Some observations from Penn State's Blue-White weekend, which continues to grow far beyond a football scrimmage.
n In spite of the Friday evening storms which wiped out some of the family-oriented entertainment and Saturday snow flurries which may have kept some faint-of-heart out of the stands, sports spilled out of Beaver Stadium and all across campus and Happy Valley.
Give credit to the Penn State athletics marketing department, as well as local businesses and organizations which have worked to capitalize on the tens of thousands of fans drawn to Central Pennsylvania for the spring game.
The menu of activities on and off campus during the unofficial April holiday shine a much-needed light on Nittany Lion sports programs, and foster alumni celebrations, impromptu reunions and unique fundraising opportunities.
n The number-one ranked Penn State men's gymnastics teams played host to the NCAA meet over the weekend, and while the Lions missed out on the unique opportunity to capture the national title in front of the home crowd, there were some memorable moments.
Freshman Trevor Howard claimed the NCAA Championship on the floor exercise, the first for a Penn Stater on that apparatus in fifty years. The Lions finished with six All-Americans, but perhaps the most inspiring was senior Scott Rosenthal. After being forced to rest an injured shoulder for eight weeks this season, Rosenthal posted his best performance of the year on the still rings, finishing third in the event, but more importantly, finishing his college career on a high note.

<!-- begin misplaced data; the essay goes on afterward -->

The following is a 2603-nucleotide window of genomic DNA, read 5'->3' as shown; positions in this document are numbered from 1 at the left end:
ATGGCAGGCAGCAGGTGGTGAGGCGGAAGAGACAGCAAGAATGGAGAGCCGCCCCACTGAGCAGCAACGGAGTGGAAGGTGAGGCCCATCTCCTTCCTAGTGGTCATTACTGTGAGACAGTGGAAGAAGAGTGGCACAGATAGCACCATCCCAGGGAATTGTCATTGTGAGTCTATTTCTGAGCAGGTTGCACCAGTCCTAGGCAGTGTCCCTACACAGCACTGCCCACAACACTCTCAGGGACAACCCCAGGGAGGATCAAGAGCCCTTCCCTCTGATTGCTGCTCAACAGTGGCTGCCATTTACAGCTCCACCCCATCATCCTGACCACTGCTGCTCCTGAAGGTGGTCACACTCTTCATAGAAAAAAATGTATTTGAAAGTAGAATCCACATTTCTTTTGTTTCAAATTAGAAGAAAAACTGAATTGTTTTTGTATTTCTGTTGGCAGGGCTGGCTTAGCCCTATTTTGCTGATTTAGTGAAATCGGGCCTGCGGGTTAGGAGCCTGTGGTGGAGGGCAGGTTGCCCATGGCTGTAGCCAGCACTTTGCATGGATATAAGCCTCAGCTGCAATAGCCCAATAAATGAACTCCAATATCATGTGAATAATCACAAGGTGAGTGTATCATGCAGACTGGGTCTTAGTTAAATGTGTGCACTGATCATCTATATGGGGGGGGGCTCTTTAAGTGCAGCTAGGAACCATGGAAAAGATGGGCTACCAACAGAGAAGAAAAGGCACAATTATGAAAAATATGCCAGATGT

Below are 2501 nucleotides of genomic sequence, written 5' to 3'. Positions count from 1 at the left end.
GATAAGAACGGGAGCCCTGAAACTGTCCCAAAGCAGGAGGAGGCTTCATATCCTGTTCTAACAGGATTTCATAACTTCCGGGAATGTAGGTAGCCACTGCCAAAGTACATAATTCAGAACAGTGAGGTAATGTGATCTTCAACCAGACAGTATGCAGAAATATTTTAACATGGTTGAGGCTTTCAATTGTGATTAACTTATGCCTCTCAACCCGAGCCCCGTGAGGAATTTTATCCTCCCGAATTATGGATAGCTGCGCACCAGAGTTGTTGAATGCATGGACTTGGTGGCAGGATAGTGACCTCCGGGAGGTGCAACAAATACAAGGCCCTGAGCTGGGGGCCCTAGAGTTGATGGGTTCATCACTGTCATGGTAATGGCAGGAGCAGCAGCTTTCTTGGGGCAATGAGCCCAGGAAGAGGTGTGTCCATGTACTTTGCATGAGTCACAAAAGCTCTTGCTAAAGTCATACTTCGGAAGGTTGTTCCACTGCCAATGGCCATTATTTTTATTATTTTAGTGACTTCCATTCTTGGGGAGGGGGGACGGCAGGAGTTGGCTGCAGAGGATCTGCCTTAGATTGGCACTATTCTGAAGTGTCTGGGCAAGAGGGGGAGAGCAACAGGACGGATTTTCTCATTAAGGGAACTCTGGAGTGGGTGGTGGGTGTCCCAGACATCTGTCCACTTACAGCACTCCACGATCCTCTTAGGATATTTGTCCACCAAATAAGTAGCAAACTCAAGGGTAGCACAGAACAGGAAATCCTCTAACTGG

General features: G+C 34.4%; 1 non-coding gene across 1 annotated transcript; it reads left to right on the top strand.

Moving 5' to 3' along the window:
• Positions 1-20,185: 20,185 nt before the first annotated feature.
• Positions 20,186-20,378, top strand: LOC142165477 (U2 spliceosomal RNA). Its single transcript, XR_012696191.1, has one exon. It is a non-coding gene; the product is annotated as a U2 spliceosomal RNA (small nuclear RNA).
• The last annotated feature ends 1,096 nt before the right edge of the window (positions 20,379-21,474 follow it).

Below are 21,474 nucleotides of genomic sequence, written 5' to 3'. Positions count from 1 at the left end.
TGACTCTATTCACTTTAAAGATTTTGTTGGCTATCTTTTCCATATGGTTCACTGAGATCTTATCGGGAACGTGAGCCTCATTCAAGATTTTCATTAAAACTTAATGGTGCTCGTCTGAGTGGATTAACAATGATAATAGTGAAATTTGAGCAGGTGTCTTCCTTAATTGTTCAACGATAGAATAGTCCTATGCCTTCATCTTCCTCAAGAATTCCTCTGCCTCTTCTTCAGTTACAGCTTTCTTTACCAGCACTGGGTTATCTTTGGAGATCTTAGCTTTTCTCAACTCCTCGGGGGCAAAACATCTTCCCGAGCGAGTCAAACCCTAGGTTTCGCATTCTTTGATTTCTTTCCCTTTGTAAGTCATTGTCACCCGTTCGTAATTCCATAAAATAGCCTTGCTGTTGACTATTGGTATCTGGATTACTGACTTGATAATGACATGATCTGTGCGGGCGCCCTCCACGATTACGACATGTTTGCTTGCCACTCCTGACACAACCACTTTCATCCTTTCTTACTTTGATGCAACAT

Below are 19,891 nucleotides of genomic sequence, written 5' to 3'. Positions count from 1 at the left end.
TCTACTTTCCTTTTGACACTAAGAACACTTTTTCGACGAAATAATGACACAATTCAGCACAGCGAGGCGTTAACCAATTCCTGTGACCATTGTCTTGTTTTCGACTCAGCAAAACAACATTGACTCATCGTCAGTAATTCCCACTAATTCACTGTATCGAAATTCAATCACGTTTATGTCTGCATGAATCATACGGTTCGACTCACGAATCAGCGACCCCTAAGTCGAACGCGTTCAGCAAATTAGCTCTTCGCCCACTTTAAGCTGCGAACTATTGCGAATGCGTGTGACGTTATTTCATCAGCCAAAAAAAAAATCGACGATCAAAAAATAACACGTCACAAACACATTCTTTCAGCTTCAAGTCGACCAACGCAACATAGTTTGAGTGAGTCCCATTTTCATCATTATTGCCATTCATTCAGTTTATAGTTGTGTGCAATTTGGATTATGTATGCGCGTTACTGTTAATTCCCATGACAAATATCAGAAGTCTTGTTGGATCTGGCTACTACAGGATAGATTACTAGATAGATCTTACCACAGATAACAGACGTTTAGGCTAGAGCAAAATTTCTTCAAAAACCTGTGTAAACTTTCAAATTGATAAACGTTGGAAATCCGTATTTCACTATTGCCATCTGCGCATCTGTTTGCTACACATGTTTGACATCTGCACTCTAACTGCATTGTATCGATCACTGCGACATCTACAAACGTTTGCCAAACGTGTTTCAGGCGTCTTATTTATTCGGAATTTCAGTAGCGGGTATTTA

n It's been a tough spring for the Penn State baseball and softball teams; the baseball squad rallied for just their first Big Ten series win of the season over the weekend hosting Iowa. The softball squad is off to dismal a 2-11 start in the conference, but slugger Cassidy Bell is a bright spot. Last week, Bell set a new Penn State career record, blasting her 35thhome run.
n Men's golf, volleyball and soccer as well as women's tennis also shared the spotlight during Blue-White weekend, but football undoubtedly stole the show, the new era offering some new access for Penn State faithful.
When the scrimmage was over, football fans came flooding onto the field by the hundreds, snapping photos, building pyramids and even rolling around on the previously off-limits turf before being politely asked to make their way out of the stadium.
n The same tunnel from which the Nittany Lions emerge on Saturdays became part of Sunday's Beaver Stadium Run benefiting Special Olympics Pennsylvania. Presented by Sheetz, Inc. the 5K has become a Blue-White weekend tradition and the organization's largest fundraiser, bringing in more than $360,000 to support athletic programming throughout the year. For the 3,700 participants, the run ends with a dramatic dash to the 50-yard line, capping a special event and a busy weekend.
The focus is still football, but the spring game has become a potpourri of Penn State sports experiences.
Kellie Goodman Shaffer can be reached at firstname.lastname@example.org. Her column appears on Tuesdays.